Clean drinking water is crucial for human and animal health. Many things are done to our water in order to disinfect it and make it “safe” for consumption. Fluoridation is not one of those things. Fluoride is added to the drinking water in many cities under the pretense of helping to lower the risk of developing dental caries; caries, such as tooth decay, cavities, another term for the bacterial breakdown of the teeth. There is a large amount of evidence to support the use of fluoridated toothpaste in preventing dental caries(1,2). However, two recent systematic reviews have reiterated the lack of support for fluorinated water aiding in the same prevention(1,2).
In a December 2016 article from the Journal of Clinical and Experimental Dentistry, a team of Italian researchers reports that “fluoridated water [does] not seem, based on the existing literature, to hold sufficient evidence for the reduction of dental caries(1).” An additional analysis of thirty systematic reviews on tooth decay from 2002-2015 reported the same conclusions.
The idea of fluoridation is based on human experimental studies from the 1940’s. There are many errors and omission contained within these studies including control biases, variances in sample sizes, and inconsistent selection of controls, which were pointed out, but ignored in 1959 by dental researcher Phillip Sutton(3). Others have also mimicked these claims. Part of the issue is that the fluoride in water doesn’t stay on the tooth long enough to have the same type of topical effect as toothpaste. The Center for Disease Control maintains that the only benefit from fluoride is when it is used topically.
Fluoride is suspected to be related to a host of health-related issues when it is ingested into the body. Some of these include neuroendocrine problems, musculoskeletal complaints and lowered immune function. It may be beneficial to search out methods for filtering out fluoride from drinking water and not drinking tap water in cities which fluoridate. Filtration systems which remove fluoride include: reverse osmosis, deionizers (which use ion-exchange resins), and activated alumina. Activated carbon filters (e.g., Brita & Pur) do not remove fluoride.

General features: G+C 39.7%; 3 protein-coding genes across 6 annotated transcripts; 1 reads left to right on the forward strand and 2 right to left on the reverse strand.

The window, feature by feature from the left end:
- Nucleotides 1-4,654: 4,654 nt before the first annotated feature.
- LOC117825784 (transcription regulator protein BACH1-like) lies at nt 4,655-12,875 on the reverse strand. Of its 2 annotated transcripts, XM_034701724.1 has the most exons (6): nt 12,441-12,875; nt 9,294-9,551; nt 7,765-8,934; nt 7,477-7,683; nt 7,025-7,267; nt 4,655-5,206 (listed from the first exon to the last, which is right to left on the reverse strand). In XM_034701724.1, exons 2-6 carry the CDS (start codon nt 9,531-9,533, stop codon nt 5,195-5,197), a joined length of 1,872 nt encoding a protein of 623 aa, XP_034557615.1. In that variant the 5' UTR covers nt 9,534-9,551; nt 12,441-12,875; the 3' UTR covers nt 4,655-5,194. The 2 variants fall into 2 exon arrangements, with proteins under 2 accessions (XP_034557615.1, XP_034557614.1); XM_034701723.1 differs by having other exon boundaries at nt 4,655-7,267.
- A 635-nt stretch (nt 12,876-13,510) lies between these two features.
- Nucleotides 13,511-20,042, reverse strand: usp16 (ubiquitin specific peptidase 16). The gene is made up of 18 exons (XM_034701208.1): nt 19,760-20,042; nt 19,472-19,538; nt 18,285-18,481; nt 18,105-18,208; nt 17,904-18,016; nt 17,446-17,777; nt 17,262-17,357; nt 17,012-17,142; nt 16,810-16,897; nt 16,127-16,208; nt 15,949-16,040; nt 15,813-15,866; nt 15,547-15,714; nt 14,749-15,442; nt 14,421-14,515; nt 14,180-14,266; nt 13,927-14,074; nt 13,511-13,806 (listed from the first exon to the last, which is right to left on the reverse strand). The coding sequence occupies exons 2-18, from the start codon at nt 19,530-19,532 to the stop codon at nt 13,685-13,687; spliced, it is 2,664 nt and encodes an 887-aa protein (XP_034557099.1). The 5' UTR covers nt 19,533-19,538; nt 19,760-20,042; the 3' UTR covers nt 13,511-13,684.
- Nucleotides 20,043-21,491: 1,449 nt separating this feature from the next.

Of the largest 50 cities in America only 6 do not fluoridate: Tucson, AZ; Wichita, KS; Fresno, CA; Albuquerque, NM; Portland, OR; San Jose, CA.
- Sicca C, et al. Prevention of dental caries: A review of effective treatments.J Clin Exp Dent. 2016 Dec 1;8(5):e604-e610. eCollection 2016.
- Mejàre IA, Klingberg G, Mowafi FK, Stecksén-Blicks C, Twetman SHA, Tranæus SH (2015) A Systematic Map of Systematic Reviews in Pediatric Dentistry—What Do We Really Know? PLoS ONE 10(2): e0117537. doi:10.1371/journal.pone.0117537
- Sutton, Philip RN. Fluoridation: Errors and Omissions in Experimental Trials. Melbourne University Press. 1960.
- Fluoride Action Network, National Research Council Findings 2006
Node Smith, associate editor for NDNR, is a fifth-year naturopathic medical student at NUNM, where he has been instrumental in maintaining a firm connection to the philosophy and heritage of naturopathic medicine amongst the next generation of docs. He helped found the first multi-generational experiential retreat, which brings elders, alumni, and students together for a weekend campout where naturopathic medicine and medical philosophy are experienced in nature. Three years ago he helped found the non-profit, Association for Naturopathic ReVitalization (ANR), for which he serves as the board chairman. ANR has a mission to inspire health practitioners to embody the naturopathic principles through experiential education. Node also has a firm belief that the next era of naturopathic medicine will see a resurgence of in-patient facilities which use fasting, earthing, hydrotherapy and homeopathy to bring people back from chronic diseases of modern living; he is involved in numerous conversations and projects to bring about this vision.